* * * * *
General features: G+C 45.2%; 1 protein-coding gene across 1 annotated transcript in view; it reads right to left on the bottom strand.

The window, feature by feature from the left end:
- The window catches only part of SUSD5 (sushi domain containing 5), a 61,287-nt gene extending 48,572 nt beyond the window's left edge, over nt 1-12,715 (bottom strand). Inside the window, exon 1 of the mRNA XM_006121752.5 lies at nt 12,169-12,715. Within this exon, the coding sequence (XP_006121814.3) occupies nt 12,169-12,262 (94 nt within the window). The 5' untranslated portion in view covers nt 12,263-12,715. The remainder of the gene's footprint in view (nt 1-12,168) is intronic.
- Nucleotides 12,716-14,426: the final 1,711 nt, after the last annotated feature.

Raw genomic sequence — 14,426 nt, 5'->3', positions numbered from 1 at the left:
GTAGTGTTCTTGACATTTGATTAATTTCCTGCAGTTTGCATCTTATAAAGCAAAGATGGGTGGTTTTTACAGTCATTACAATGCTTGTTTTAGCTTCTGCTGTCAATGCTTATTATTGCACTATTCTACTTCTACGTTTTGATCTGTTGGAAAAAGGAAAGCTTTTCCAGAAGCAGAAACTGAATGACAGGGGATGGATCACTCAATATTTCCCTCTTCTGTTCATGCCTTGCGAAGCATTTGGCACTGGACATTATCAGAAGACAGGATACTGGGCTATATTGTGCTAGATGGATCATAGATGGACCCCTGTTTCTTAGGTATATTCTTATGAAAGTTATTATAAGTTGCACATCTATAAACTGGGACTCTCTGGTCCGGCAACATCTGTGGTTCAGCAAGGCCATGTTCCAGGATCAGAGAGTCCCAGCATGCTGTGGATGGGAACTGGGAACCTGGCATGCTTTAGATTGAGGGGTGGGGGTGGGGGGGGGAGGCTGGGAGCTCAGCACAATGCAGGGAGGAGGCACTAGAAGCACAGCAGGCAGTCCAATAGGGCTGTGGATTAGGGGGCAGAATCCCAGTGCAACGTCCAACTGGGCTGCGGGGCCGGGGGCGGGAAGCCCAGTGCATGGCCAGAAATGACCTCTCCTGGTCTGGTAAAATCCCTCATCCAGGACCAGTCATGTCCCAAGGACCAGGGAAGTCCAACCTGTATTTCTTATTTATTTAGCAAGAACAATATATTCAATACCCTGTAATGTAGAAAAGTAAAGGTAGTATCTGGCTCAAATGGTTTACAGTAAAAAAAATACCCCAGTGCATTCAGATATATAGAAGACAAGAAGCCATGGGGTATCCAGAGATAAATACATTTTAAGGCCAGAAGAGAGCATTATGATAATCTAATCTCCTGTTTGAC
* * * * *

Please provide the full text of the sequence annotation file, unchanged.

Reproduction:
General features: G+C 45.2%; 1 protein-coding gene across 1 annotated transcript in view; it reads right to left on the bottom strand.

The window, feature by feature from the left end:
- The window catches only part of SUSD5 (sushi domain containing 5), a 61,287-nt gene extending 48,572 nt beyond the window's left edge, over nt 1-12,715 (bottom strand). Inside the window, exon 1 of the mRNA XM_006121752.5 lies at nt 12,169-12,715. Within this exon, the coding sequence (XP_006121814.3) occupies nt 12,169-12,262 (94 nt within the window). The 5' untranslated portion in view covers nt 12,263-12,715. The remainder of the gene's footprint in view (nt 1-12,168) is intronic.
- Nucleotides 12,716-14,426: the final 1,711 nt, after the last annotated feature.

Raw genomic sequence — 14,426 nt, 5'->3', positions numbered from 1 at the left:
GTAGTGTTCTTGACATTTGATTAATTTCCTGCAGTTTGCATCTTATAAAGCAAAGATGGGTGGTTTTTACAGTCATTACAATGCTTGTTTTAGCTTCTGCTGTCAATGCTTATTATTGCACTATTCTACTTCTACGTTTTGATCTGTTGGAAAAAGGAAAGCTTTTCCAGAAGCAGAAACTGAATGACAGGGGATGGATCACTCAATATTTCCCTCTTCTGTTCATGCCTTGCGAAGCATTTGGCACTGGACATTATCAGAAGACAGGATACTGGGCTATATTGTGCTAGATGGATCATAGATGGACCCCTGTTTCTTAGGTATATTCTTATGAAAGTTATTATAAGTTGCACATCTATAAACTGGGACTCTCTGGTCCGGCAACATCTGTGGTTCAGCAAGGCCATGTTCCAGGATCAGAGAGTCCCAGCATGCTGTGGATGGGAACTGGGAACCTGGCATGCTTTAGATTGAGGGGTGGGGGTGGGGGGGGGAGGCTGGGAGCTCAGCACAATGCAGGGAGGAGGCACTAGAAGCACAGCAGGCAGTCCAATAGGGCTGTGGATTAGGGGGCAGAATCCCAGTGCAACGTCCAACTGGGCTGCGGGGCCGGGGGCGGGAAGCCCAGTGCATGGCCAGAAATGACCTCTCCTGGTCTGGTAAAATCCCTCATCCAGGACCAGTCATGTCCCAAGGACCAGGGAAGTCCAACCTGTATTTCTTATTTATTTAGCAAGAACAATATATTCAATACCCTGTAATGTAGAAAAGTAAAGGTAGTATCTGGCTCAAATGGTTTACAGTAAAAAAAATACCCCAGTGCATTCAGATATATAGAAGACAAGAAGCCATGGGGTATCCAGAGATAAATACATTTTAAGGCCAGAAGAGAGCATTATGATAATCTAATCTCCTGTTTGAC